Tuesday, August 27, 2013

So You Want to Make a Movie - The Sound Edit

You’ve caught the bug, and you’ve decided to make a movie. But where do you start? The good news is today there are fewer barriers to overcome in order to produce a film. Thanks to digital filmmaking, the costs have dropped dramatically. In reality, practically anybody can become a filmmaker. There is no shortage of books, videos, and online resources to help get you started. No one article can answer all of your questions or take you through the entire process; however, I want to offer you 20 key steps that will at least steer you in the right direction. Think of these steps as the big picture or the 30,000 foot view.

Step 18 - The Sound Edit

The sound edit is one of the major areas of the entire filmmaking process that is often overlooked by first time filmmakers. What makes a movie “a movie” is the sound track and sound effects. Without it you don’t have a film. Most editors are good at editing pictures but are not experts in sound; therefore, you need a sound editor. The sound editor is responsible for editing a soundtrack that includes dialogue, sound effects, and music score. The process involves creating multiple sound tracks layered on top of each other. The mix is essential in developing a dimentional sound and direction.

Chances are the sound you captured in the production process will not be sufficient. That means you will have someone to do foley, which is the process of creating sound effects. For example, when someone walks across the floor, we expect to hear the footsteps. During production, no matter how hard you try, you will never capture this sound effectively. It must be created in the post-production process. Just remember this, usable sound isn’t recorded, it must be manufactured.

You also are going to need a composer to create a sound score for your film. Music is essential for creating the emotional impact for each scene of your movie. Can you imagine watching a movie without music? It would be unwatchable, boring, and devoid of emotion. Most large churches have music directors who are capable of composing music. More than likely, they would love to have an opportunity to write a music score for your movie. The key to being a good producer is finding alternatives to the expensive process of making a movie, and that no truer than in the post-production phase.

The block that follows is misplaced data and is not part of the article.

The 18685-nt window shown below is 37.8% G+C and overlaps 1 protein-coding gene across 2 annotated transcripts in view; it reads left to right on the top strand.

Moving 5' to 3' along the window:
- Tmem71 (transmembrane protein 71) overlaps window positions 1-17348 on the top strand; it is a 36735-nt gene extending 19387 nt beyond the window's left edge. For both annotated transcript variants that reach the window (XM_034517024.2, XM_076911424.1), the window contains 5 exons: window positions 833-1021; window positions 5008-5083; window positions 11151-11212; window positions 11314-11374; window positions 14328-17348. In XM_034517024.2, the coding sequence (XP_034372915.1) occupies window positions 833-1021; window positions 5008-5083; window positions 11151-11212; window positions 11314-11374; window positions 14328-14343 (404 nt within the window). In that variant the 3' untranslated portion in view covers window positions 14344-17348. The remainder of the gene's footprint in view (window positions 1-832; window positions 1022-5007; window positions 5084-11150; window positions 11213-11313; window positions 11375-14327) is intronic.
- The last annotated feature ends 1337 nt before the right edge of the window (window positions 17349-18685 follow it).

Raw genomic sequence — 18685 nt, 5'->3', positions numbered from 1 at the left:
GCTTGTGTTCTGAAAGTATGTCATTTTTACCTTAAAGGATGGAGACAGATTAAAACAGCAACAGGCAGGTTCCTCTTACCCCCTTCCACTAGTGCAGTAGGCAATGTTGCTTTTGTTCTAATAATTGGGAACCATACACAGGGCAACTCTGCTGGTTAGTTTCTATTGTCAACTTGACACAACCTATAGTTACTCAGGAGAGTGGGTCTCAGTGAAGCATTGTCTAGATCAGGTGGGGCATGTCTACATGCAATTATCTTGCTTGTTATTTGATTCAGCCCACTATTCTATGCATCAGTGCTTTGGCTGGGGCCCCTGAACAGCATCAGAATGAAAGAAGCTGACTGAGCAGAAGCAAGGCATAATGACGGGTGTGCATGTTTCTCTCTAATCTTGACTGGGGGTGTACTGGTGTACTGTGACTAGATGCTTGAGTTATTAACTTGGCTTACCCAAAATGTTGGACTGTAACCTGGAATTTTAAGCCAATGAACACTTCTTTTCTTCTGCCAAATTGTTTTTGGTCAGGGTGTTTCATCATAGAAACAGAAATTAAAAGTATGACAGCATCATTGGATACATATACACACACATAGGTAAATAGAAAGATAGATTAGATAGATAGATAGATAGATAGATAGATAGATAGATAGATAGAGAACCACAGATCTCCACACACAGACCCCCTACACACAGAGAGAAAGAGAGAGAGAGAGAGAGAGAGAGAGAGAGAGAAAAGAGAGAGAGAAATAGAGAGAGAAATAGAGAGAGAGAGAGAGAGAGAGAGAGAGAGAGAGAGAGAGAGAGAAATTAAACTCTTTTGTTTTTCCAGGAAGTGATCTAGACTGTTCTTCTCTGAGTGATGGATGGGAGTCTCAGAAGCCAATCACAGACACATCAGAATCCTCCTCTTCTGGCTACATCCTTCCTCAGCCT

Editing is a tough process with a lot of hard decisions. You are going to have to trust your editor. Knowing where to cut is essential. A frame here or a frame there can make all the difference. Whether you’re the producer, director, or writer of your film, sometimes you have to be willing to have your favorite scene to be left on the cutting room floor. Just because you shot 130 minutes of footage, you don’t have to use all of it. Your editor should be good at knowing what kind of pace and rhythm your film needs to be successful.

Based on the money you have, you can’t hire a fulltime editor. That means that your film editor and sound editor will have day jobs. They will have to work on your film during the evening or on weekends. For good or bad, this is going to extend the amount of time it will take you to get a finished edit. This could be as long as 12 months. I highly suggest if at all possible do not allow your edit to go longer than a year. You don’t want to lose your momentum nor do you want your investors to start to think that they made a bad decision. The longer the process goes the more the pressure builds.

On a lighter note, you’re hiring a freelancer who has a day job. That usually means that he/she will have access to editing facilities. So in essence you’re getting a two for one deal—the editor and the edit bay. 

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